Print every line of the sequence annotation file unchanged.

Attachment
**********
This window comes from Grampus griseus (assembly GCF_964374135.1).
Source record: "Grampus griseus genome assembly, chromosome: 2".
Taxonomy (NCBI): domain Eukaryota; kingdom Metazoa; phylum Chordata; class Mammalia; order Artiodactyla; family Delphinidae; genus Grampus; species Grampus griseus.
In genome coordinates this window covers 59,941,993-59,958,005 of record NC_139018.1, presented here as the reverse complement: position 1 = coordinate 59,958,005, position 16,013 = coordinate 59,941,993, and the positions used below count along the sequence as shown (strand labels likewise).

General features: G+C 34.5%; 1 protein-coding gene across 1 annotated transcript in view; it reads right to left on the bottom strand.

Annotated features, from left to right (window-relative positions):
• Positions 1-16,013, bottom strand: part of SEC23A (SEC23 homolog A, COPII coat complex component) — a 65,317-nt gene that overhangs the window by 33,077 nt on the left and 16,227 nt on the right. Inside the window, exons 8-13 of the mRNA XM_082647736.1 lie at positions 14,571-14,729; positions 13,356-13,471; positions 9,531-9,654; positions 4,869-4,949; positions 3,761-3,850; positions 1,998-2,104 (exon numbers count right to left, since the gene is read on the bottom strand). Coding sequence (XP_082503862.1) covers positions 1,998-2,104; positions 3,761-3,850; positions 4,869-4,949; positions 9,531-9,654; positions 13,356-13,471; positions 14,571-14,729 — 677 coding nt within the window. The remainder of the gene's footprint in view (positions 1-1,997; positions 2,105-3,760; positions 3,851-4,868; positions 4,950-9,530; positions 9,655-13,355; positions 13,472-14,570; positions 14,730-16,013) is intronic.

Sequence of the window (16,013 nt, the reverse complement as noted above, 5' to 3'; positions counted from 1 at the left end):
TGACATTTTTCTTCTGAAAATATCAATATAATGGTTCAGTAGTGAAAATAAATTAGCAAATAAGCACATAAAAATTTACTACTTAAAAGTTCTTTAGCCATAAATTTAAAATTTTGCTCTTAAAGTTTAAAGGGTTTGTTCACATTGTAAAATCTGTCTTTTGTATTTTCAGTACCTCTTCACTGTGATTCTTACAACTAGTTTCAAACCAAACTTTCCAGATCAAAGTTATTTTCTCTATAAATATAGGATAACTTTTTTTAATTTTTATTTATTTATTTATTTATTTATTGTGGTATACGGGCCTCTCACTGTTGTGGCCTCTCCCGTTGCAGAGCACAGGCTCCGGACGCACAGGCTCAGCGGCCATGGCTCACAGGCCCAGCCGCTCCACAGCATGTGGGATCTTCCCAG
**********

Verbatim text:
This window comes from Grampus griseus (assembly GCF_964374135.1).
Source record: "Grampus griseus genome assembly, chromosome: 2".
Taxonomy (NCBI): domain Eukaryota; kingdom Metazoa; phylum Chordata; class Mammalia; order Artiodactyla; family Delphinidae; genus Grampus; species Grampus griseus.
In genome coordinates this window covers 59,941,993-59,958,005 of record NC_139018.1, presented here as the reverse complement: position 1 = coordinate 59,958,005, position 16,013 = coordinate 59,941,993, and the positions used below count along the sequence as shown (strand labels likewise).

General features: G+C 34.5%; 1 protein-coding gene across 1 annotated transcript in view; it reads right to left on the bottom strand.

Annotated features, from left to right (window-relative positions):
• Positions 1-16,013, bottom strand: part of SEC23A (SEC23 homolog A, COPII coat complex component) — a 65,317-nt gene that overhangs the window by 33,077 nt on the left and 16,227 nt on the right. Inside the window, exons 8-13 of the mRNA XM_082647736.1 lie at positions 14,571-14,729; positions 13,356-13,471; positions 9,531-9,654; positions 4,869-4,949; positions 3,761-3,850; positions 1,998-2,104 (exon numbers count right to left, since the gene is read on the bottom strand). Coding sequence (XP_082503862.1) covers positions 1,998-2,104; positions 3,761-3,850; positions 4,869-4,949; positions 9,531-9,654; positions 13,356-13,471; positions 14,571-14,729 — 677 coding nt within the window. The remainder of the gene's footprint in view (positions 1-1,997; positions 2,105-3,760; positions 3,851-4,868; positions 4,950-9,530; positions 9,655-13,355; positions 13,472-14,570; positions 14,730-16,013) is intronic.

Sequence of the window (16,013 nt, the reverse complement as noted above, 5' to 3'; positions counted from 1 at the left end):
TGACATTTTTCTTCTGAAAATATCAATATAATGGTTCAGTAGTGAAAATAAATTAGCAAATAAGCACATAAAAATTTACTACTTAAAAGTTCTTTAGCCATAAATTTAAAATTTTGCTCTTAAAGTTTAAAGGGTTTGTTCACATTGTAAAATCTGTCTTTTGTATTTTCAGTACCTCTTCACTGTGATTCTTACAACTAGTTTCAAACCAAACTTTCCAGATCAAAGTTATTTTCTCTATAAATATAGGATAACTTTTTTTAATTTTTATTTATTTATTTATTTATTTATTGTGGTATACGGGCCTCTCACTGTTGTGGCCTCTCCCGTTGCAGAGCACAGGCTCCGGACGCACAGGCTCAGCGGCCATGGCTCACAGGCCCAGCCGCTCCACAGCATGTGGGATCTTCCCAG